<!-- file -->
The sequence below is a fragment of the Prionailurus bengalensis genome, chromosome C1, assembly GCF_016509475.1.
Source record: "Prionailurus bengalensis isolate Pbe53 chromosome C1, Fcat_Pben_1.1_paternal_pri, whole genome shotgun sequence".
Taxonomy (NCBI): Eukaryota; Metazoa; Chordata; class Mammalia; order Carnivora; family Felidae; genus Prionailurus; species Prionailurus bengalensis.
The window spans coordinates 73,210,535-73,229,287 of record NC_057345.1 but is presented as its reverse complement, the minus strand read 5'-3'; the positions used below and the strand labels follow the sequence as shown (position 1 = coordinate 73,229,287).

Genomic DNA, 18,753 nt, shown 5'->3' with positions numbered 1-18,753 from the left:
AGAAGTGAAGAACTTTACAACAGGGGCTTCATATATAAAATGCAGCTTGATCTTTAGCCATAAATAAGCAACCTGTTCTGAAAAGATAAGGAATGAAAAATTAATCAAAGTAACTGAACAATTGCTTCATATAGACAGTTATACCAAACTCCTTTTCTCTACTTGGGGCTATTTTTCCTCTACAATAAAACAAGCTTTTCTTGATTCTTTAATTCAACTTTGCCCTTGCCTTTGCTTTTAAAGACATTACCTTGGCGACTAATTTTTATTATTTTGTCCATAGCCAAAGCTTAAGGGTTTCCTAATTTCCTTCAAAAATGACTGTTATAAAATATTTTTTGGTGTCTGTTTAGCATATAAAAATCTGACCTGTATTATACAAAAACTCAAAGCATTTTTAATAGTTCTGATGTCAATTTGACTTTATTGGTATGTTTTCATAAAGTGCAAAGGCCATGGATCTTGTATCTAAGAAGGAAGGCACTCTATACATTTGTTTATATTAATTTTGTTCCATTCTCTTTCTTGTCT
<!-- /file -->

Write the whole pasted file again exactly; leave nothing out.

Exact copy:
The sequence below is a fragment of the Prionailurus bengalensis genome, chromosome C1, assembly GCF_016509475.1.
Source record: "Prionailurus bengalensis isolate Pbe53 chromosome C1, Fcat_Pben_1.1_paternal_pri, whole genome shotgun sequence".
Taxonomy (NCBI): Eukaryota; Metazoa; Chordata; class Mammalia; order Carnivora; family Felidae; genus Prionailurus; species Prionailurus bengalensis.
The window spans coordinates 73,210,535-73,229,287 of record NC_057345.1 but is presented as its reverse complement, the minus strand read 5'-3'; the positions used below and the strand labels follow the sequence as shown (position 1 = coordinate 73,229,287).

Genomic DNA, 18,753 nt, shown 5'->3' with positions numbered 1-18,753 from the left:
AGAAGTGAAGAACTTTACAACAGGGGCTTCATATATAAAATGCAGCTTGATCTTTAGCCATAAATAAGCAACCTGTTCTGAAAAGATAAGGAATGAAAAATTAATCAAAGTAACTGAACAATTGCTTCATATAGACAGTTATACCAAACTCCTTTTCTCTACTTGGGGCTATTTTTCCTCTACAATAAAACAAGCTTTTCTTGATTCTTTAATTCAACTTTGCCCTTGCCTTTGCTTTTAAAGACATTACCTTGGCGACTAATTTTTATTATTTTGTCCATAGCCAAAGCTTAAGGGTTTCCTAATTTCCTTCAAAAATGACTGTTATAAAATATTTTTTGGTGTCTGTTTAGCATATAAAAATCTGACCTGTATTATACAAAAACTCAAAGCATTTTTAATAGTTCTGATGTCAATTTGACTTTATTGGTATGTTTTCATAAAGTGCAAAGGCCATGGATCTTGTATCTAAGAAGGAAGGCACTCTATACATTTGTTTATATTAATTTTGTTCCATTCTCTTTCTTGTCT